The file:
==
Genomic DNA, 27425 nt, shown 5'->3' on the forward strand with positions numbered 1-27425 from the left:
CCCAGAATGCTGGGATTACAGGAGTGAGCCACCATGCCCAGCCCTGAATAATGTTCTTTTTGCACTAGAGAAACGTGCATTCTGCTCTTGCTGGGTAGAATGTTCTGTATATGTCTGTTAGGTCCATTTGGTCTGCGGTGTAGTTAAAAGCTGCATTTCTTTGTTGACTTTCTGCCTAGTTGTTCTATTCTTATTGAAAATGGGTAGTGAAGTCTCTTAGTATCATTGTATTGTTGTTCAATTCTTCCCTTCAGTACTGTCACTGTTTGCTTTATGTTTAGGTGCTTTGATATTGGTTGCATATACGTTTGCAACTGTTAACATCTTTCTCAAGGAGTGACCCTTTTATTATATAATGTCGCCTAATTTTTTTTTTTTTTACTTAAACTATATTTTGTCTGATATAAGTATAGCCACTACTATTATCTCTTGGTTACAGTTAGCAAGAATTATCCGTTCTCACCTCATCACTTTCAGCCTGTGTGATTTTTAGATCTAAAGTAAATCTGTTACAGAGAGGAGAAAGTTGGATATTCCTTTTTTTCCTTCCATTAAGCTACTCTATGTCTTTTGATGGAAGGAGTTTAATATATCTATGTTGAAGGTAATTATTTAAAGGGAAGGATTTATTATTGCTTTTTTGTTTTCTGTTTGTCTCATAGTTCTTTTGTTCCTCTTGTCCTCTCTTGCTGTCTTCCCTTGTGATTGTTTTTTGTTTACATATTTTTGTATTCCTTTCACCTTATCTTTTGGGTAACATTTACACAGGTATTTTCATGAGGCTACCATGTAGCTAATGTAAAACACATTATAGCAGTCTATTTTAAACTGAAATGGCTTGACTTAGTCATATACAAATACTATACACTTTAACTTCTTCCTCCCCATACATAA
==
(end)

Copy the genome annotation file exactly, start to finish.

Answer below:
Genomic DNA, 27425 nt, shown 5'->3' on the forward strand with positions numbered 1-27425 from the left:
CCCAGAATGCTGGGATTACAGGAGTGAGCCACCATGCCCAGCCCTGAATAATGTTCTTTTTGCACTAGAGAAACGTGCATTCTGCTCTTGCTGGGTAGAATGTTCTGTATATGTCTGTTAGGTCCATTTGGTCTGCGGTGTAGTTAAAAGCTGCATTTCTTTGTTGACTTTCTGCCTAGTTGTTCTATTCTTATTGAAAATGGGTAGTGAAGTCTCTTAGTATCATTGTATTGTTGTTCAATTCTTCCCTTCAGTACTGTCACTGTTTGCTTTATGTTTAGGTGCTTTGATATTGGTTGCATATACGTTTGCAACTGTTAACATCTTTCTCAAGGAGTGACCCTTTTATTATATAATGTCGCCTAATTTTTTTTTTTTTTACTTAAACTATATTTTGTCTGATATAAGTATAGCCACTACTATTATCTCTTGGTTACAGTTAGCAAGAATTATCCGTTCTCACCTCATCACTTTCAGCCTGTGTGATTTTTAGATCTAAAGTAAATCTGTTACAGAGAGGAGAAAGTTGGATATTCCTTTTTTTCCTTCCATTAAGCTACTCTATGTCTTTTGATGGAAGGAGTTTAATATATCTATGTTGAAGGTAATTATTTAAAGGGAAGGATTTATTATTGCTTTTTTGTTTTCTGTTTGTCTCATAGTTCTTTTGTTCCTCTTGTCCTCTCTTGCTGTCTTCCCTTGTGATTGTTTTTTGTTTACATATTTTTGTATTCCTTTCACCTTATCTTTTGGGTAACATTTACACAGGTATTTTCATGAGGCTACCATGTAGCTAATGTAAAACACATTATAGCAGTCTATTTTAAACTGAAATGGCTTGACTTAGTCATATACAAATACTATACACTTTAACTTCTTCCTCCCCATACATAA